Using Intelligent Design for Managing Software Development

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Using Intelligent Design for Managing Software Development

Postby johnnyb » Fri May 16, 2014 9:47 am

One of the things I would like to see developed using ID are sets of tools for managing software development. I think we are headed in that direction now, but I think more explicit thought might lead to even better breakthroughs. Since software is something designed for a purpose by a rational agent, ID is at least in theory applicable.

My own contribution to this is here - Basically, the idea is that we can use Intelligent Design theory to detect pieces of software which require design - in other words - they require creativity to develop. However, places that require creativity are both prone to error and cannot be properly evaluated automatically. Therefore, the management software identifies these locations which require creativity, and request the user to either provide a validation for them (so they can now be managed automatically), or to mark them for extended review.

I also think that Winston Ewert's idea of using functional tests to compress a design's description can be reworked in such a fashion as to assist in developing software testing harnesses. In other words, the goal of a test is to provide a verification that the software performs as expected. It is also another way of specifying the software, as one could simply provide a complete set of tests, and then say "find the first program that matches this test suite". This is extremely inefficient, but in theory it works.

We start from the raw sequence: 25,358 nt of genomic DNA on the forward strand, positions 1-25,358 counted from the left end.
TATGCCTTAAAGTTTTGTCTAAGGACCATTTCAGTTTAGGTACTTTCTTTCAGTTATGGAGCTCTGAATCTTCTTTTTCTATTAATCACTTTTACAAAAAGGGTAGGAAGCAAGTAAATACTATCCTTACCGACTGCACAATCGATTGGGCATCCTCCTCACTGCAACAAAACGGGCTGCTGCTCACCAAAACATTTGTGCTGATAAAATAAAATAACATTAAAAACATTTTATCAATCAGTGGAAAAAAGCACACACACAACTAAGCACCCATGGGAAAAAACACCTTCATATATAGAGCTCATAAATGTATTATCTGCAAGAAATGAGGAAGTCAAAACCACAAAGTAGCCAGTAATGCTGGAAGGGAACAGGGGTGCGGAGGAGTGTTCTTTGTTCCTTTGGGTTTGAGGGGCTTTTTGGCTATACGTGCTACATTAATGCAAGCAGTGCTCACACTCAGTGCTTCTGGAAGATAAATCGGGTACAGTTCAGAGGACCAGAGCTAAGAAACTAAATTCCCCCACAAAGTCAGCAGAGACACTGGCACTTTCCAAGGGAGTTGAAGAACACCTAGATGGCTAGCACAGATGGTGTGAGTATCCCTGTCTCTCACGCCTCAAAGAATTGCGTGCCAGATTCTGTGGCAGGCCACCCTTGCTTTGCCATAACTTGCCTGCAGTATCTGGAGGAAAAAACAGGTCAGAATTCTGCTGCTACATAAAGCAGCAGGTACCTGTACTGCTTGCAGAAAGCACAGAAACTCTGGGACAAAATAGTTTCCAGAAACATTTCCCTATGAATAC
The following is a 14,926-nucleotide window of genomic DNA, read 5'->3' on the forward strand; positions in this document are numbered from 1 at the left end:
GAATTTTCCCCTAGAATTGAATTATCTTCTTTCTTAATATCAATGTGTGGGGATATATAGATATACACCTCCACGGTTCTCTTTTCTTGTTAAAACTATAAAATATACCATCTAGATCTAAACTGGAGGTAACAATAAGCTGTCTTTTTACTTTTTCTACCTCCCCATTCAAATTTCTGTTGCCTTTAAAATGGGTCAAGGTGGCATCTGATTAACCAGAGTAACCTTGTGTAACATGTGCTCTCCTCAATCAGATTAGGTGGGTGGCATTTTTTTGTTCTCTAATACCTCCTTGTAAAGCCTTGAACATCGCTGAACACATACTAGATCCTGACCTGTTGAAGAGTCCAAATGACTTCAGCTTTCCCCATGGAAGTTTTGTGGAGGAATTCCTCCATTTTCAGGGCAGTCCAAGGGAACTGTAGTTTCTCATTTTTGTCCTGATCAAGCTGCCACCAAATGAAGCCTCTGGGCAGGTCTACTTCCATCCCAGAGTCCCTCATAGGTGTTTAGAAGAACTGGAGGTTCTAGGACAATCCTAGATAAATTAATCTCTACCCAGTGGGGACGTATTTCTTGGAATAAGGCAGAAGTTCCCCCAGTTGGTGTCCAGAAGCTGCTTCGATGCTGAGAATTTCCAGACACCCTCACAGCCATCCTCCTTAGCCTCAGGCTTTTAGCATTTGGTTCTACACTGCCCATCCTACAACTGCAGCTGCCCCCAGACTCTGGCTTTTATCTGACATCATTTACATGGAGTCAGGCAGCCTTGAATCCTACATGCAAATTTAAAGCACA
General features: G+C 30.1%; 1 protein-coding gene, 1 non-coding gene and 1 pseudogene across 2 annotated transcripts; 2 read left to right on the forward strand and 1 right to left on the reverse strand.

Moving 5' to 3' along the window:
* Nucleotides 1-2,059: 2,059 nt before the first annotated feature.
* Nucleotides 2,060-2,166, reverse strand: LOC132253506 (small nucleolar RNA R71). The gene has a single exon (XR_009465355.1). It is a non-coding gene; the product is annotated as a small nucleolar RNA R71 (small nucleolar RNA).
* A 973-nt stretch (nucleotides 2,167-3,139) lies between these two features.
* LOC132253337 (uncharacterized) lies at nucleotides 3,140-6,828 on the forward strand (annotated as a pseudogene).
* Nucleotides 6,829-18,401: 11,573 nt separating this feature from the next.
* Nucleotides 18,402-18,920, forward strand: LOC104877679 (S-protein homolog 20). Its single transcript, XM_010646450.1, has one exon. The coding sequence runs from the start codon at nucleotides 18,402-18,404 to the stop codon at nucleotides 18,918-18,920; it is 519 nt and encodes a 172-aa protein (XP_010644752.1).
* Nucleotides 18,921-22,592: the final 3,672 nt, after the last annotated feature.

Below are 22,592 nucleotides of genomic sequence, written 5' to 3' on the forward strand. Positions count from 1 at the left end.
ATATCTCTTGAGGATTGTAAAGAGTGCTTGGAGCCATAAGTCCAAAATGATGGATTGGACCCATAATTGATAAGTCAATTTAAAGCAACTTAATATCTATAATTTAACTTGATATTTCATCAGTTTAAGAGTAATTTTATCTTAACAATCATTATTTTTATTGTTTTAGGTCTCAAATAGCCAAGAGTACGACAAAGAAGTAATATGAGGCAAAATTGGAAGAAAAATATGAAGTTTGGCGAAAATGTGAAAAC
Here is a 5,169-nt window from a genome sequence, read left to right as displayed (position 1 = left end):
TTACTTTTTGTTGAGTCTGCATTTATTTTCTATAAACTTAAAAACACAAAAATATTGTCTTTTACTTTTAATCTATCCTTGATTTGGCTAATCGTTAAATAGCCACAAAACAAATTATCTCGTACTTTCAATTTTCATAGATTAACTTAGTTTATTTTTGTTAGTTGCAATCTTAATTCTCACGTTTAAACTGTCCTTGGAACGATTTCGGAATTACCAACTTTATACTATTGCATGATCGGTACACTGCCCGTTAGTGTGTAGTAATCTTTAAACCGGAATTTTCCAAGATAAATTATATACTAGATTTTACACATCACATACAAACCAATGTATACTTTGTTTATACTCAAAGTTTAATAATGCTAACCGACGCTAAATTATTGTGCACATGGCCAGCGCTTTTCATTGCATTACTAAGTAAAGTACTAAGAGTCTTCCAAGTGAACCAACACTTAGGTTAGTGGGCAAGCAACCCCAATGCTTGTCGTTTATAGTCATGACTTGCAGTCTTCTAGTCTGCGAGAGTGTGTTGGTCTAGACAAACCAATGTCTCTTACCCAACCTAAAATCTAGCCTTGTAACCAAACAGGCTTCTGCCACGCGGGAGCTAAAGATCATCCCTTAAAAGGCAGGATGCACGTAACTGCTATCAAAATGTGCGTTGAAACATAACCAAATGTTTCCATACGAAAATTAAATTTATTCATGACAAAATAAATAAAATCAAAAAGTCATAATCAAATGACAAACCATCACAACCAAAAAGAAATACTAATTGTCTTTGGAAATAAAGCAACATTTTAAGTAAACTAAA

The idea I have for integrating this into software management is to come up with a metric of partial specification. That is, how much does a test reduce the space for searching for software? If we had some understanding in that area, we could then provide guidance to test-writers, to teach them to write tests that have the greatest specification with the least amount of code. We could even potentially measure to what degree a software project is specified by its tests, and empirically determine the optimal tradeoff for test specification.

Anyway, I would appreciate anyone's feedback on these ideas, and other suggestions as well.
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Re: Using Intelligent Design for Managing Software Developme

Postby stcordova » Tue May 20, 2014 7:36 am

In software quality assurance, the metric I found used in industry practice was quite simple, the number of conditional statements ( if statements, do, while, case statements). The more conditional statements in a module the more tests it required.

When code walkthroughs were done to review my software, there was someone from the testing department counting up the conditional statements. When modules began to exceed a certain complexity score we were strongly advised to re-write them because it made the modules untestable.

In Java, I try to make the methods nice an tiny without too many conditional statements. It also makes development and debugging and maintenance easier.

Nice to hear from you johnnyb.
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